I didn't mention this before because I have done so often in other threads, but I have often used a device in which I ask the players for "images" appropriate to the world, like a frame from a movie.  A second or two of action and dressed sets.  The best example, because it was short and punchy, was one in which a player said "Dudes in gas-masks running through smoke", in a cyberpunk game.  So I went away and wrote a plot which would produce this as one of many events.  Having that point to aim for focussed my own efforts, and provided some assurance that what I was making would indeed be of interest.  I could be confident that I was hitting some of the things which attracted the players to the setting and genre in the first place, and that they would therefore enjoy and appreciate it as I presented it.

I think polling player interest in some manner is a good and useful thing to do, and an express mechanism for doing so, allowing players to indicate what they would like to learn about in a world, may offer an opportunity for Sim to break out of the railroad and start becoming a more collaborative exercise with the players, while still keeping the texture and reasonableness that comes from detailed preparation.  Hence I think it is a potentially useful and promising question to ask how this might be done effectively.
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- Leonardo da Vinci
David Berg
Member

Posts: 612


« Reply #82 on: February 26, 2008, 11:55:29 AM »

Ken (MKAdams) and Gareth (contracycle),
Your points look compatible to me.  It is a lot like a bait & switch, as long as the "switch" is to something the players have previously specified as generally agreeable (e.g. "we like dungeon crawls" in Ken's "sage in dungeon" example).

As for forming that general agreement, my current thought is pre-game questionnaires.

Will,
I'm pretty sure I've played in the way you describe.  I like it, but it's not what I'm going for here.  That type of totally-responsive improv world-creation tends not to produce anything I find "worthy" of exploring.  Playing through with some other purpose in mind, yes.  But this thread is about an exploration-first game.  ("Worthy" includes a large dose of "solid- and real-seeming" for me -- observing it being created automatically blows this.)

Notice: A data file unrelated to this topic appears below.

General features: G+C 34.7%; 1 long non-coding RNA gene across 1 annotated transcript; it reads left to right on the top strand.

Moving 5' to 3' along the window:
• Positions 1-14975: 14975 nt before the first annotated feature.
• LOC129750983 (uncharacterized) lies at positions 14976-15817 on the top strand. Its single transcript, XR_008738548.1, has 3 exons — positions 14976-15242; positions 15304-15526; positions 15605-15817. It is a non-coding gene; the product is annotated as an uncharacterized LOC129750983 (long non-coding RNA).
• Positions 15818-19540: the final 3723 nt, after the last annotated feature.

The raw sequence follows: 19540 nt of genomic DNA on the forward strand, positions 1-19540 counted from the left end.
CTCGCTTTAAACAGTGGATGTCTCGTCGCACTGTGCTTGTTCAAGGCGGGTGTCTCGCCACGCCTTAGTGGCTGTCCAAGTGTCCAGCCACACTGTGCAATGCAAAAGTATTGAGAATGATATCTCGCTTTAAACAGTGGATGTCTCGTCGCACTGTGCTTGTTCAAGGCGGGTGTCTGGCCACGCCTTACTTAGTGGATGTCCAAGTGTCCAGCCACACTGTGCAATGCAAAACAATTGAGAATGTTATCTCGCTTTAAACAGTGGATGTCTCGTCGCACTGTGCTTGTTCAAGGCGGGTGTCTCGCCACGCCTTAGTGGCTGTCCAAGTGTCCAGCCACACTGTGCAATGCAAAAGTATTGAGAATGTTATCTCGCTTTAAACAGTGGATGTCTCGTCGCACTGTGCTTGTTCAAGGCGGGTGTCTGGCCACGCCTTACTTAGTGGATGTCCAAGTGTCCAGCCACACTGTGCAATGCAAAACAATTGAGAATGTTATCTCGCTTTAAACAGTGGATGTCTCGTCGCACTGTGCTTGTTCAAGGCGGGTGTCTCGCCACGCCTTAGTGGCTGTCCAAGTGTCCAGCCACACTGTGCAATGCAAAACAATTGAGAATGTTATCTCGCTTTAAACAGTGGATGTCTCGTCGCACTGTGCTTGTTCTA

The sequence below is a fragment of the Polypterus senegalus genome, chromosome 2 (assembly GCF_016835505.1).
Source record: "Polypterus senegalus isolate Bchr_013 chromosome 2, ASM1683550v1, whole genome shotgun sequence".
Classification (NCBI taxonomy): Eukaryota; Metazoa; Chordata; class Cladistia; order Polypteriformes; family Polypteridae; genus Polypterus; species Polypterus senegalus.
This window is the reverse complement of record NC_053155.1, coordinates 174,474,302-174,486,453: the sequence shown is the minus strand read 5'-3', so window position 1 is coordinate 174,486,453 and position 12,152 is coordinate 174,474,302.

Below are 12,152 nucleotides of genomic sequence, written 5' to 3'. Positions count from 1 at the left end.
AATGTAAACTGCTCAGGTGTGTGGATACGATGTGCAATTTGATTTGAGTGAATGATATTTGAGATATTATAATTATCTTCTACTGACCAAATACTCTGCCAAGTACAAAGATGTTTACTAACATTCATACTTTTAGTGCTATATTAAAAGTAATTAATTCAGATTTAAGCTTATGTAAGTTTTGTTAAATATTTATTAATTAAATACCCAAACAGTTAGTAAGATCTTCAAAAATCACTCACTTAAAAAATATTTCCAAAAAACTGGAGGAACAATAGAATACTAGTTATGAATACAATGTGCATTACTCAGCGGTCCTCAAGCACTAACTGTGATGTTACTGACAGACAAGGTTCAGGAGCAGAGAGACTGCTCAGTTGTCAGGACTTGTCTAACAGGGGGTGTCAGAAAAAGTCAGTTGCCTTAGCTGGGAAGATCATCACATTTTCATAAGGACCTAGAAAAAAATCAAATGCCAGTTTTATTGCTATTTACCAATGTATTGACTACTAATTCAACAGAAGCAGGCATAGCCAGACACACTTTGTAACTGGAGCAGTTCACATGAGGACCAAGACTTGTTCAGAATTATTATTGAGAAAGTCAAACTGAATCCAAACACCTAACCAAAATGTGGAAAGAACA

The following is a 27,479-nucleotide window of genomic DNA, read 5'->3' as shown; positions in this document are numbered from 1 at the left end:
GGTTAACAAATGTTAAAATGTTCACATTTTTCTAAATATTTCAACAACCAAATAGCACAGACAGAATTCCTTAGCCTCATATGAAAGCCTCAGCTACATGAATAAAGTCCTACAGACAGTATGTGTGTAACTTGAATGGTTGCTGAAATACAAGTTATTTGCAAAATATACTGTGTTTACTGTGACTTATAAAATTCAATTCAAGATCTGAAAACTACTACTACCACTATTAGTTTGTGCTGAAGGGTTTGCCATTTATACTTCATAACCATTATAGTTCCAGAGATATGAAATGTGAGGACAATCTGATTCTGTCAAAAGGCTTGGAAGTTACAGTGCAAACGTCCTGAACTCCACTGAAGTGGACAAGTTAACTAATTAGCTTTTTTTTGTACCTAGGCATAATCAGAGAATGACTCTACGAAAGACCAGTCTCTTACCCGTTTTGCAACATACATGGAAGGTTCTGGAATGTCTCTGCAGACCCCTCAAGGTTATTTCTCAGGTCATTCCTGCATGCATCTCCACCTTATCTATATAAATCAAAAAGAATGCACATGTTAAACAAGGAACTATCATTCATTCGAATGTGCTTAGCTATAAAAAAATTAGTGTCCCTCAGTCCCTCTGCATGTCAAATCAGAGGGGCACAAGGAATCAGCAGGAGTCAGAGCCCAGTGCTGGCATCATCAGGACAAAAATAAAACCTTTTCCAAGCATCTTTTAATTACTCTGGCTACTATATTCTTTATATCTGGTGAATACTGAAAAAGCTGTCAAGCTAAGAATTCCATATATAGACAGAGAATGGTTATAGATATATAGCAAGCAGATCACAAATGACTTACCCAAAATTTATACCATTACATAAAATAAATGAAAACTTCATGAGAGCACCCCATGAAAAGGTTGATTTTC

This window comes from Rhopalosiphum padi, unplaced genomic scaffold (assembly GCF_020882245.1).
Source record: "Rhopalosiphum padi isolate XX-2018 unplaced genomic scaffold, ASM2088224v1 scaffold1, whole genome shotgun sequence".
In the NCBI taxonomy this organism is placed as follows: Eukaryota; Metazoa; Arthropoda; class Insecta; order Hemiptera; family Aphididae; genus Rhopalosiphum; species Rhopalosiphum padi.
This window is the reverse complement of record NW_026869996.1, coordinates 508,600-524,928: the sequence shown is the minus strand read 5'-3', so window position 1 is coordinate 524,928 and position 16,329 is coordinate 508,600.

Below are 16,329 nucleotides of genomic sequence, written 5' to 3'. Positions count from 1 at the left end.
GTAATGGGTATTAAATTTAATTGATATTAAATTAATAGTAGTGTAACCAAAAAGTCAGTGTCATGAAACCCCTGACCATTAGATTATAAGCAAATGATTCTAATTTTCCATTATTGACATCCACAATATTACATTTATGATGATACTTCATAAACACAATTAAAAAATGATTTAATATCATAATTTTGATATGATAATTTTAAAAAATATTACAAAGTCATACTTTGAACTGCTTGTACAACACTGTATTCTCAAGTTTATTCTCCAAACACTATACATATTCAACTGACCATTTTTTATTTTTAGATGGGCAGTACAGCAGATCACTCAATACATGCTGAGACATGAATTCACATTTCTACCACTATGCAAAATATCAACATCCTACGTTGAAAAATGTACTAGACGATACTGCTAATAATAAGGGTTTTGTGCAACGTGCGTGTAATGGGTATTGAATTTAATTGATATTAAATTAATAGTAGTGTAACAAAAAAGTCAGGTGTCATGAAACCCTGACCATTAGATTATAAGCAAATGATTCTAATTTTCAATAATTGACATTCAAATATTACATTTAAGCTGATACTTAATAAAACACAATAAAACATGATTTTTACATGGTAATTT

opsneakie,
I envy your multi-tasking skills.  As GM, I'm usually too concentrated on describing the PCs' environment to prep simultaneously.  If you can do it, though, rock on!  Sounds very time-efficient.  As for front-loading prep, I think it's definitely a legit option for those not terrified of doing work that never sees play.

Paul,
The "worthy" caveat applies here too -- the real world doesn't conform to convenient guesses, and a gameworld that repeatedly does so feels "rigged".  I think this means that your example of finding the general is unlikely to happen quite so efficiently -- questions would need to be asked first, etc.  That may not detract much from your main point, I just wanted to mention it in case you saw efficiency as a key virtue.

As for "give them something to find, and figure out how it all ties together later," I agree on the upsides, but I'm not sure how to eliminate the potential downsides.  It's often a delicate balance to make something both interesting and world-appropriate, and I find it much easier to strike that balance with prep than with improv.

I also think the gameworld must include dead-ends to be plausible.  The key for play is just making sure that very little game time is wasted exploring these.

I see potential here... further comment welcome...